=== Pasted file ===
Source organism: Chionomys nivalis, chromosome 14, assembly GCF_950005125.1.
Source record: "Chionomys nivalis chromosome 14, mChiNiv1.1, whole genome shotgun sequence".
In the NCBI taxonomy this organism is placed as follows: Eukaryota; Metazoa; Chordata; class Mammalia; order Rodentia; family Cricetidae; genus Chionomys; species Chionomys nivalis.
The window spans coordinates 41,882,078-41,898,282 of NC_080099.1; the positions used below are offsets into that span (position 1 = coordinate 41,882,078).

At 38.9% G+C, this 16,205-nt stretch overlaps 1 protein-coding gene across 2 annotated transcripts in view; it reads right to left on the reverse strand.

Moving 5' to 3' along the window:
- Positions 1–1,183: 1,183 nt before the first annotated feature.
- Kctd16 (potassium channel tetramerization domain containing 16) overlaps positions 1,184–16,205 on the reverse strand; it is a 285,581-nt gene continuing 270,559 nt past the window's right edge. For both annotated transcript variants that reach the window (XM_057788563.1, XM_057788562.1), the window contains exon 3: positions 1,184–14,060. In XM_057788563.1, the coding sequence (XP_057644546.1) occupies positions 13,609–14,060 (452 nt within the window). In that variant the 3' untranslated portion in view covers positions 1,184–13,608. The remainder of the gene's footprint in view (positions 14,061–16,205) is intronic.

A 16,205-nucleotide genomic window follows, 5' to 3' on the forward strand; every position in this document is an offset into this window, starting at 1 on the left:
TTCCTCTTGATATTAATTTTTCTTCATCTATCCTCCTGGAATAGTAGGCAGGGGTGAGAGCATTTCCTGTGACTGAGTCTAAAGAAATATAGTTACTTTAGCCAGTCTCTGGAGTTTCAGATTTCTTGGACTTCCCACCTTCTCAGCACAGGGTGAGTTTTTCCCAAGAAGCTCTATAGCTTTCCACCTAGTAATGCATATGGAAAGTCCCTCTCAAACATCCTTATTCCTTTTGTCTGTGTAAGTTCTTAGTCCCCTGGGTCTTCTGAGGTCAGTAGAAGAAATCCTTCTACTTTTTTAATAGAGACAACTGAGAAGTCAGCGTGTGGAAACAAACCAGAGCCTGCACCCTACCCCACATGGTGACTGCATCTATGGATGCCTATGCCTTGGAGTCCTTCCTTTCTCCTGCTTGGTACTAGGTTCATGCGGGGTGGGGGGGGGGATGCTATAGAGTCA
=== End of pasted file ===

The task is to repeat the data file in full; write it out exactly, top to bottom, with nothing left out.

Source organism: Chionomys nivalis, chromosome 14, assembly GCF_950005125.1.
Source record: "Chionomys nivalis chromosome 14, mChiNiv1.1, whole genome shotgun sequence".
In the NCBI taxonomy this organism is placed as follows: Eukaryota; Metazoa; Chordata; class Mammalia; order Rodentia; family Cricetidae; genus Chionomys; species Chionomys nivalis.
The window spans coordinates 41,882,078-41,898,282 of NC_080099.1; the positions used below are offsets into that span (position 1 = coordinate 41,882,078).

At 38.9% G+C, this 16,205-nt stretch overlaps 1 protein-coding gene across 2 annotated transcripts in view; it reads right to left on the reverse strand.

Moving 5' to 3' along the window:
- Positions 1–1,183: 1,183 nt before the first annotated feature.
- Kctd16 (potassium channel tetramerization domain containing 16) overlaps positions 1,184–16,205 on the reverse strand; it is a 285,581-nt gene continuing 270,559 nt past the window's right edge. For both annotated transcript variants that reach the window (XM_057788563.1, XM_057788562.1), the window contains exon 3: positions 1,184–14,060. In XM_057788563.1, the coding sequence (XP_057644546.1) occupies positions 13,609–14,060 (452 nt within the window). In that variant the 3' untranslated portion in view covers positions 1,184–13,608. The remainder of the gene's footprint in view (positions 14,061–16,205) is intronic.

A 16,205-nucleotide genomic window follows, 5' to 3' on the forward strand; every position in this document is an offset into this window, starting at 1 on the left:
TTCCTCTTGATATTAATTTTTCTTCATCTATCCTCCTGGAATAGTAGGCAGGGGTGAGAGCATTTCCTGTGACTGAGTCTAAAGAAATATAGTTACTTTAGCCAGTCTCTGGAGTTTCAGATTTCTTGGACTTCCCACCTTCTCAGCACAGGGTGAGTTTTTCCCAAGAAGCTCTATAGCTTTCCACCTAGTAATGCATATGGAAAGTCCCTCTCAAACATCCTTATTCCTTTTGTCTGTGTAAGTTCTTAGTCCCCTGGGTCTTCTGAGGTCAGTAGAAGAAATCCTTCTACTTTTTTAATAGAGACAACTGAGAAGTCAGCGTGTGGAAACAAACCAGAGCCTGCACCCTACCCCACATGGTGACTGCATCTATGGATGCCTATGCCTTGGAGTCCTTCCTTTCTCCTGCTTGGTACTAGGTTCATGCGGGGTGGGGGGGGGGATGCTATAGAGTCA